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Cathie Woods Ark “dramatically cuts China positions



Cathie Woods Ark "dramatically" cuts China positions

Updates from ARK Investment Management LLC

Cathie Wood (Managing Director of Ark Invest) said that her fund has significantly reduced its exposure in China and only a handful of companies are “compliant”.

Ark’s sudden change in strategy, she said to an audience made up of institutional fund managers, was due the China environment. “very different”From that in which many global investment managers had invested money last year.

She stated that the Chinese authorities are now focusing their attention on social issues, social engineering, and capital markets. Anything Beijing considered to be too profitable was at risk.

Ark’s founder spoke of the numbing changes the Chinese government made to the country’s online education system in one weekend in July. This was an indication that the government’s primary concern was “common prosperity”, she stated.

Education policy bans for-profit companies from teaching school subjects. This effectively wipes out the multi-billion-dollar tutoring industry in the country. These measures are part a wider crackdown on technology, entertainment, and gaming.

Tencent’s stock and NetEase’s net gaming stocks fell sharply Thursday. However, the Hang Seng Tech Index fell 4.7 per cent after authorities told the companies to “get out from solitary focus.” To break out of the pursuit of profit ”.

Wood stated that while we have not reduced our positions in China, we have dramatically reduced our China position and have traded some of our losers with companies we know are trying to win the government’s’shared prosperity.

Ark’s China portfolio was heavily consolidated and includes JD Logistics. Wood claimed that JD Logistics was constructing infrastructure in third and forth tier cities with low gross margins.

Wood also pointed out the Pinduoduo online marketplace, which she believes invests heavily in food and supply chains between stores and farms. She stated that “it’s basically free investment in order to help the government,” and noted that some companies are “throwing money at the government”.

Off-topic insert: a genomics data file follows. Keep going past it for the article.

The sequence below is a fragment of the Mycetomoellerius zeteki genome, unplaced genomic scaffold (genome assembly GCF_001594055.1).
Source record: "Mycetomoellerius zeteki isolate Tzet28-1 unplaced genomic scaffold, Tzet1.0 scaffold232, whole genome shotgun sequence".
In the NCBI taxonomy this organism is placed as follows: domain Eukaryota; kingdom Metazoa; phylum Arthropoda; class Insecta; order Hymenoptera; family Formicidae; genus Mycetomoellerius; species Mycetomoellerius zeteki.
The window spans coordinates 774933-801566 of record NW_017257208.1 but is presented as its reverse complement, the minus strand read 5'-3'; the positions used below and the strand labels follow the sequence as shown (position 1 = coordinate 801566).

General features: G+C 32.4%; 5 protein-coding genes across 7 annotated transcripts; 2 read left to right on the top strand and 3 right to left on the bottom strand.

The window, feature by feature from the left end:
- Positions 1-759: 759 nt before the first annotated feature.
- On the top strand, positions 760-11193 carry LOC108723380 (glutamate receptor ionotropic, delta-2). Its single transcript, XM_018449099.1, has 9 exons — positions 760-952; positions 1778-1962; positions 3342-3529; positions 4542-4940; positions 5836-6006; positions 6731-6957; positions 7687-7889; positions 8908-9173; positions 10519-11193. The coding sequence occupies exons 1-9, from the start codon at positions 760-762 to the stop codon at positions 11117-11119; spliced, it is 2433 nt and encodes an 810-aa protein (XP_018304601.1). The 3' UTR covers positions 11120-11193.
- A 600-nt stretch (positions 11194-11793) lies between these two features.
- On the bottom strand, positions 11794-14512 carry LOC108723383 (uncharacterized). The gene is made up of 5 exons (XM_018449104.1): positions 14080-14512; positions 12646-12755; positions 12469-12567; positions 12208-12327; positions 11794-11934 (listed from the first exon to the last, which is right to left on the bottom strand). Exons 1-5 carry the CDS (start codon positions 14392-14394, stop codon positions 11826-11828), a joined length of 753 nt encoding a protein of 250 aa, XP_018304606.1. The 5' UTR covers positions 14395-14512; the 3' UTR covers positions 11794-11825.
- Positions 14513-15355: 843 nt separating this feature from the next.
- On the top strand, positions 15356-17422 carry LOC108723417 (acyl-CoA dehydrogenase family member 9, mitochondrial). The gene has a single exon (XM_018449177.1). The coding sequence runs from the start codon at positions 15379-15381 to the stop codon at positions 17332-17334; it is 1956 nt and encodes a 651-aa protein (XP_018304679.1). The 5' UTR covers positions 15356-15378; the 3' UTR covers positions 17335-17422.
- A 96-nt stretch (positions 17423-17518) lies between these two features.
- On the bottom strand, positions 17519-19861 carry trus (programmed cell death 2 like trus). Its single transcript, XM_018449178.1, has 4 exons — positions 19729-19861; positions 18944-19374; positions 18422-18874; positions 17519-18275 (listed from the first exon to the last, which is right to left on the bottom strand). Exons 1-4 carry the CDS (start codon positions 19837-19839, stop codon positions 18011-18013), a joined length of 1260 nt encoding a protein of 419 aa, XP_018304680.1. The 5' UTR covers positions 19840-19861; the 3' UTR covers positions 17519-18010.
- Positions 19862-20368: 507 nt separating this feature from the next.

Wood’s comments at a Mizuho Securities investor conference were in contradiction to a debate among global investment about whether Chinese President Xi Jinping had made certain sectors of the stock market of the second-largest economy uninvestable because they are subject to unpredictable regulatory risk.

Beijing’s recent intervention has hit Chinese companies listed on US stock exchanges especially hard. These include tutoring companies as well as Didi Chuxing, a driver service group that provides chauffeur services to Didi Chuxing drivers. Their shares crashed after regulators opened an investigation into data security shortly after their IPO.

Wood claimed that despite Ark’s recent portfolio shifting, she was not convinced that China wanted to be isolated from the rest of world or quit. Instead, it was undergoing a “reset”.

She said, “We believe that they will rethink some regulations over time. We will not lose sight of China because it’s so innovative and entrepreneurial by its nature.”

BlackRock this week announced that it would make its first Chinese mutual fund $ 1 billion. George Soros, a Wall Street Journal financier, called the move a “tragic accident”.

China has taken recent steps to liberalize its vast and tightly controlled capital markets. This will allow foreign corporations to own 100% of their mutual fund and securities business.

Companies with large international exposure to Chinese stocks have attempted to enter the emerging wealth management sector. BlackRock has announced that it has attracted 110,000 clients to its newly approved onshore business for its first fund.

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